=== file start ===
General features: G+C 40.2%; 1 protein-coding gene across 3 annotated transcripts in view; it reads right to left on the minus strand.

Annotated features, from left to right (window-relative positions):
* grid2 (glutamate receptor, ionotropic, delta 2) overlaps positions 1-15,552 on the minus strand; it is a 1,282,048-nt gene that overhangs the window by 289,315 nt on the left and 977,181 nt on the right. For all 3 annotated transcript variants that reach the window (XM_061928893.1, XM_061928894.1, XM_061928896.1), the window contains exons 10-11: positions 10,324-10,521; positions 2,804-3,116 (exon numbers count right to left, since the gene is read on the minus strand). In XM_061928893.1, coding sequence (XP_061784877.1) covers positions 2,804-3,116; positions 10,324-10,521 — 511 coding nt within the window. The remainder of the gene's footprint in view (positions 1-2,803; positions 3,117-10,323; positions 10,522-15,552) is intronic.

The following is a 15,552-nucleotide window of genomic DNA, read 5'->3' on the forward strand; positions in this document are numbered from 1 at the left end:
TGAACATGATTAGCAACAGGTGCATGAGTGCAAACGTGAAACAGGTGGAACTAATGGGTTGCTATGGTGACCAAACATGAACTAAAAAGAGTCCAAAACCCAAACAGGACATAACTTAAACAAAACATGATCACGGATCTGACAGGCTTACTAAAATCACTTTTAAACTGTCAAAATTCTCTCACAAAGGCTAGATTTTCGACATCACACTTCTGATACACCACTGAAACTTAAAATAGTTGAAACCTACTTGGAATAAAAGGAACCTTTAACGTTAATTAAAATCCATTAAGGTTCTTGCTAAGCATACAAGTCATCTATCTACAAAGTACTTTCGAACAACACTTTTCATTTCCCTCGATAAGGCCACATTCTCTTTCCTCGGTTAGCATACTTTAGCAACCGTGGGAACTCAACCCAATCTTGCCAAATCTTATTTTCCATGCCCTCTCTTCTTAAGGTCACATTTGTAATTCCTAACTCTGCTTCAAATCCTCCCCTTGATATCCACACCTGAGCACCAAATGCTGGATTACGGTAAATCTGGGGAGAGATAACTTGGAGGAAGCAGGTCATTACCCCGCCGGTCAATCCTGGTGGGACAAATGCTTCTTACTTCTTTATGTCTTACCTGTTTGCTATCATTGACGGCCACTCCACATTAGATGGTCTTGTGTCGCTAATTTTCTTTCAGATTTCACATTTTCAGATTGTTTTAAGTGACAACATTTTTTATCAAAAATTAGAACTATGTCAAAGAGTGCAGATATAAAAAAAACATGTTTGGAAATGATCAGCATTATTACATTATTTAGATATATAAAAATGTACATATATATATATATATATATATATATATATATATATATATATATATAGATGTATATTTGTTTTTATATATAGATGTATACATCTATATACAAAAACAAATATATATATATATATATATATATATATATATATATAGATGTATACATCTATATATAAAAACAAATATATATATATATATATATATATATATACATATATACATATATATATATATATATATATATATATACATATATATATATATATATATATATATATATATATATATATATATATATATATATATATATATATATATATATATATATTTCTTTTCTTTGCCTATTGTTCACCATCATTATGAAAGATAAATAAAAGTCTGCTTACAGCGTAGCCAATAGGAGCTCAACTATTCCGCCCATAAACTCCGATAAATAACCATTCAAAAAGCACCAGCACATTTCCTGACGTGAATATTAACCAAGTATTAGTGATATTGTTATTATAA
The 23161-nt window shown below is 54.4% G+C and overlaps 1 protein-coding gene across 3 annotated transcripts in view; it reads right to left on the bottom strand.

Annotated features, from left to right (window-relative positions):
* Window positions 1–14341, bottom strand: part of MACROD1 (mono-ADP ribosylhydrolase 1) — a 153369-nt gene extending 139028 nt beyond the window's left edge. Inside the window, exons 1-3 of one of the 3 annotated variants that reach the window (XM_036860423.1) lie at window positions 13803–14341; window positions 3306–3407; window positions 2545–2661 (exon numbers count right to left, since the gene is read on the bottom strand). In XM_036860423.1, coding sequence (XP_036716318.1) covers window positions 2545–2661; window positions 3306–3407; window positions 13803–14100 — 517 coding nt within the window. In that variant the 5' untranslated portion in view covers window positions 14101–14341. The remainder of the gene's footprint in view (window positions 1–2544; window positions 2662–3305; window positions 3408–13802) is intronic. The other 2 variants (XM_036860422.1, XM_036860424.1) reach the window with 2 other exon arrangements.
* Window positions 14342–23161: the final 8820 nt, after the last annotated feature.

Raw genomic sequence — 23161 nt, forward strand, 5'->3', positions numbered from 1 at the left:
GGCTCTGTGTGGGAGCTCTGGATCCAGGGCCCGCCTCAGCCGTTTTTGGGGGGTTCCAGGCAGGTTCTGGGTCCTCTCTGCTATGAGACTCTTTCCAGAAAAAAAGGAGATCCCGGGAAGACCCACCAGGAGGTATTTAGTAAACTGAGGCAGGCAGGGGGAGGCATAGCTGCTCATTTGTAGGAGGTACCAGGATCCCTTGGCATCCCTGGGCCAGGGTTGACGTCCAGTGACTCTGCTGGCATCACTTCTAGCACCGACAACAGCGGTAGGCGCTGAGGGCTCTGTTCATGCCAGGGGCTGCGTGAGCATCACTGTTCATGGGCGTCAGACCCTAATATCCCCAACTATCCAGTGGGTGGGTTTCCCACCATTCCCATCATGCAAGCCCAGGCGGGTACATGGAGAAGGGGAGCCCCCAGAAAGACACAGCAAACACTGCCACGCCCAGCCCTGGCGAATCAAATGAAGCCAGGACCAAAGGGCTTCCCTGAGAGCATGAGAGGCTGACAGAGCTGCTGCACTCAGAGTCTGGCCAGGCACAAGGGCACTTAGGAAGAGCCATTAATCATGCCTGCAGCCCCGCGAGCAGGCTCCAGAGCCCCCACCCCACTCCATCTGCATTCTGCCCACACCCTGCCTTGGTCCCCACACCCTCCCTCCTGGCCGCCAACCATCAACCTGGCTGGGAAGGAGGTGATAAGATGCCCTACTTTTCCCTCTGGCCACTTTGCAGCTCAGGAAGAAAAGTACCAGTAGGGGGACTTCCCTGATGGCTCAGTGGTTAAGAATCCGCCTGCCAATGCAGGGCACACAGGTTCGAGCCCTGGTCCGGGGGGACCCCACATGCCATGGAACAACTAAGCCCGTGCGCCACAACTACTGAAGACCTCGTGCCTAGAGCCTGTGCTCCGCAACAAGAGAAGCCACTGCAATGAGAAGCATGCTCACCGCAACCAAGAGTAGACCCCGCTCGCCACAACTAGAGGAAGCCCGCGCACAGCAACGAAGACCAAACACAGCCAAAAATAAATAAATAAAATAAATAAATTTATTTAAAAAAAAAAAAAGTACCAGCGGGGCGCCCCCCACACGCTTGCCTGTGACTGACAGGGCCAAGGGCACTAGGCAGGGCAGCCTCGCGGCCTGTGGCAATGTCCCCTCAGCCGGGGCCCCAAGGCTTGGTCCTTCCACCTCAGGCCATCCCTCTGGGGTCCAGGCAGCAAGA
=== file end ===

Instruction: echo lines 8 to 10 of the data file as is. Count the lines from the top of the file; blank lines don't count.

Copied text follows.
* Window positions 1–14341, bottom strand: part of MACROD1 (mono-ADP ribosylhydrolase 1) — a 153369-nt gene extending 139028 nt beyond the window's left edge. Inside the window, exons 1-3 of one of the 3 annotated variants that reach the window (XM_036860423.1) lie at window positions 13803–14341; window positions 3306–3407; window positions 2545–2661 (exon numbers count right to left, since the gene is read on the bottom strand). In XM_036860423.1, coding sequence (XP_036716318.1) covers window positions 2545–2661; window positions 3306–3407; window positions 13803–14100 — 517 coding nt within the window. In that variant the 5' untranslated portion in view covers window positions 14101–14341. The remainder of the gene's footprint in view (window positions 1–2544; window positions 2662–3305; window positions 3408–13802) is intronic. The other 2 variants (XM_036860422.1, XM_036860424.1) reach the window with 2 other exon arrangements.
* Window positions 14342–23161: the final 8820 nt, after the last annotated feature.

Raw genomic sequence — 23161 nt, forward strand, 5'->3', positions numbered from 1 at the left: